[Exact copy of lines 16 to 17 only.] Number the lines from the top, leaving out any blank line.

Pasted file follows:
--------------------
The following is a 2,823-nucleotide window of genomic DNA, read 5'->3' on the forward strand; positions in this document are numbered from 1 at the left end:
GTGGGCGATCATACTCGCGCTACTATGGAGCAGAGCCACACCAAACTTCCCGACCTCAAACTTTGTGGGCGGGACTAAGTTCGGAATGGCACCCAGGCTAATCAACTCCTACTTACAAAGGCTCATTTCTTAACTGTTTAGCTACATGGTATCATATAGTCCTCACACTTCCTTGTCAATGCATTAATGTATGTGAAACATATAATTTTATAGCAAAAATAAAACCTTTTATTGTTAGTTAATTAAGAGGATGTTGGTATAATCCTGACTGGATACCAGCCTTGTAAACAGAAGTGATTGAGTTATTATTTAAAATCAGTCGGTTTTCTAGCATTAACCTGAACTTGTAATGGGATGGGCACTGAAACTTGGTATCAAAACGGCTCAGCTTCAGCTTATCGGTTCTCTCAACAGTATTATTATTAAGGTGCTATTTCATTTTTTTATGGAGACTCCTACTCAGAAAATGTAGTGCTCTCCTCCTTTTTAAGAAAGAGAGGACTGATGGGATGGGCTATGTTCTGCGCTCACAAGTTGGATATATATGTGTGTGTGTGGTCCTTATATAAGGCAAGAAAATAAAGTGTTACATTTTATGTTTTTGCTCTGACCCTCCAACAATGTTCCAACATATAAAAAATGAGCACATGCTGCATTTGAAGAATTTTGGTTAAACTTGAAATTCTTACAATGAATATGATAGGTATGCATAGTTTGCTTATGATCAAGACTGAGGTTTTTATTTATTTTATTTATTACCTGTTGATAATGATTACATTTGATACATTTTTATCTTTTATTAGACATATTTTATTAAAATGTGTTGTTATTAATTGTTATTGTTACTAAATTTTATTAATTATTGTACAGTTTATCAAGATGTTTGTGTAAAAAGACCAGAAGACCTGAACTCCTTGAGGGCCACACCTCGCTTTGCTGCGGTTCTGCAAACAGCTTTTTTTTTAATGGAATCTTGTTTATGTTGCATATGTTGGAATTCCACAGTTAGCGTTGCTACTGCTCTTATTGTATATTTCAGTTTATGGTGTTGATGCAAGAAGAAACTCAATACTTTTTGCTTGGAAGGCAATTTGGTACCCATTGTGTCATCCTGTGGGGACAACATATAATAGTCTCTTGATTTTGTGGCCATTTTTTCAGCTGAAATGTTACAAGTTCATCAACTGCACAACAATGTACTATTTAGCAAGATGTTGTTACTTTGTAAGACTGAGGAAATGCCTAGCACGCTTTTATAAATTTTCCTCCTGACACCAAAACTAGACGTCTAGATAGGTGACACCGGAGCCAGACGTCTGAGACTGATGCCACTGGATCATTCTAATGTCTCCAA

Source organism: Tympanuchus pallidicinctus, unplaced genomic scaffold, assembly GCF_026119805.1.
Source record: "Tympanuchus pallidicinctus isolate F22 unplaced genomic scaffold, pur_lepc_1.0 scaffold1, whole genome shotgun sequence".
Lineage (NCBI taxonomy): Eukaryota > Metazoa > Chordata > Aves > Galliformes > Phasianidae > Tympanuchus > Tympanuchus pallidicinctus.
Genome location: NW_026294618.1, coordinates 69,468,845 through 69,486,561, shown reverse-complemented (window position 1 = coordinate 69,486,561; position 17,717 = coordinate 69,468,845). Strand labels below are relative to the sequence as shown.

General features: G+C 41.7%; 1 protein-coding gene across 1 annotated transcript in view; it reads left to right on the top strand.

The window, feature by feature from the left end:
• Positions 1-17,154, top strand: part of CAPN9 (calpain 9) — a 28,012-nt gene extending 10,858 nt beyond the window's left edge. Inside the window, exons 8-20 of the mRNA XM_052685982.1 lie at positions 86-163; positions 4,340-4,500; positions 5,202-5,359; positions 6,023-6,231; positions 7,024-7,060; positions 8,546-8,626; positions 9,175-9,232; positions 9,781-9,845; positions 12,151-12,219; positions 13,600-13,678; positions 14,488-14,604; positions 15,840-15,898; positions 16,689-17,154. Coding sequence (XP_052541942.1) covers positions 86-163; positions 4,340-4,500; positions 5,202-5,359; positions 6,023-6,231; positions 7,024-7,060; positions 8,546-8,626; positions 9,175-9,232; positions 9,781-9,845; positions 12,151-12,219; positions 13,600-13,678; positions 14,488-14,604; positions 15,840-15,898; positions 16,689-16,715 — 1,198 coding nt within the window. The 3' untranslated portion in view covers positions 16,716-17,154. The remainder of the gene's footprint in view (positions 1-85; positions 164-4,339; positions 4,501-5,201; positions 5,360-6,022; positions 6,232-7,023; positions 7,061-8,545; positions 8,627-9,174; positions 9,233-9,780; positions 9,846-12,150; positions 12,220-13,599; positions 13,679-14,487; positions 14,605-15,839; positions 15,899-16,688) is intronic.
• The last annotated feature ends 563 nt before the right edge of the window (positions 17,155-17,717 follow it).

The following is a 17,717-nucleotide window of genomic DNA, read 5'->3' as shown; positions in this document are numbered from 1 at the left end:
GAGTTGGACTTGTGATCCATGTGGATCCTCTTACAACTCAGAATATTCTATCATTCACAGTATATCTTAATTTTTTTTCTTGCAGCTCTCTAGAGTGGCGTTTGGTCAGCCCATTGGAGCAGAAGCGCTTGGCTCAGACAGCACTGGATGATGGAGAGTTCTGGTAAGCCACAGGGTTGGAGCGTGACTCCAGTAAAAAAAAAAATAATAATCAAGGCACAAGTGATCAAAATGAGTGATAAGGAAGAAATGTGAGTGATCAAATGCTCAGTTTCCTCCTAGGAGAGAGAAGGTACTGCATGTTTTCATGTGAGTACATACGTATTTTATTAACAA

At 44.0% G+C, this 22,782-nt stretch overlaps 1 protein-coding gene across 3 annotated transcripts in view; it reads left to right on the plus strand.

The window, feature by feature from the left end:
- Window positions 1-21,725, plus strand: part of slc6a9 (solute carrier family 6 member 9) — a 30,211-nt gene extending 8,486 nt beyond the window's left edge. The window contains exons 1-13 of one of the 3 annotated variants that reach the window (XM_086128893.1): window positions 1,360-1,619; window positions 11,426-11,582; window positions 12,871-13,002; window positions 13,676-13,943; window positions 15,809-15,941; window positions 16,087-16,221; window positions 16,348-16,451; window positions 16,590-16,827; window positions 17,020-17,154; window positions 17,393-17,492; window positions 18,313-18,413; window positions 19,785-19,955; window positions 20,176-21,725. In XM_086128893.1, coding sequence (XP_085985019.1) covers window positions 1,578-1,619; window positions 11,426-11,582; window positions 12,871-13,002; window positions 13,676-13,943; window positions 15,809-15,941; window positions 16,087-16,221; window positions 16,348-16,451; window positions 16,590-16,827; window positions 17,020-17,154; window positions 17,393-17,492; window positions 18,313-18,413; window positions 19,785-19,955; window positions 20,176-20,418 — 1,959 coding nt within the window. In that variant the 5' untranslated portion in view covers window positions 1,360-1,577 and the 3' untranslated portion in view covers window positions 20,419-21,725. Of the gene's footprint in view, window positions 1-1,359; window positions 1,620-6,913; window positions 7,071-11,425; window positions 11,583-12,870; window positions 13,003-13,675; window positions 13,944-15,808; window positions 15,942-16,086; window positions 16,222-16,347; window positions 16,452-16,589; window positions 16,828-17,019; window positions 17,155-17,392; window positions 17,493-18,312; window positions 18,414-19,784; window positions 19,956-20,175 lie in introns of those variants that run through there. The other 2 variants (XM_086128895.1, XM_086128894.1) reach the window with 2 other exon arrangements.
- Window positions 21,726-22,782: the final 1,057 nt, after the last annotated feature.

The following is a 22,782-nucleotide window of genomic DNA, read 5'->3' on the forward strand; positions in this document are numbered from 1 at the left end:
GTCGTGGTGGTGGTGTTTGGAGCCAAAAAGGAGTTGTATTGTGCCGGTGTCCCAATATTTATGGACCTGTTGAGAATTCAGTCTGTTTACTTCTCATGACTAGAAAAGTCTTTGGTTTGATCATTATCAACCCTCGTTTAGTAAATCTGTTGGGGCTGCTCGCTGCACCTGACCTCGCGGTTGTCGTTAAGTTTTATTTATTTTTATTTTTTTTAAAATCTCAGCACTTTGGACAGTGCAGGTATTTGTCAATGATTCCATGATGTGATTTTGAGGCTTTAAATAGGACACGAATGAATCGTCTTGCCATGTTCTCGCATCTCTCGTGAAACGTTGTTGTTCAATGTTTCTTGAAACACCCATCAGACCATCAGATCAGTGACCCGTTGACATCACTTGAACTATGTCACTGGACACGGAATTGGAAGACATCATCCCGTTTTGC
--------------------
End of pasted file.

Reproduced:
- Window positions 21,726-22,782: the final 1,057 nt, after the last annotated feature.

The following is a 22,782-nucleotide window of genomic DNA, read 5'->3' on the forward strand; positions in this document are numbered from 1 at the left end: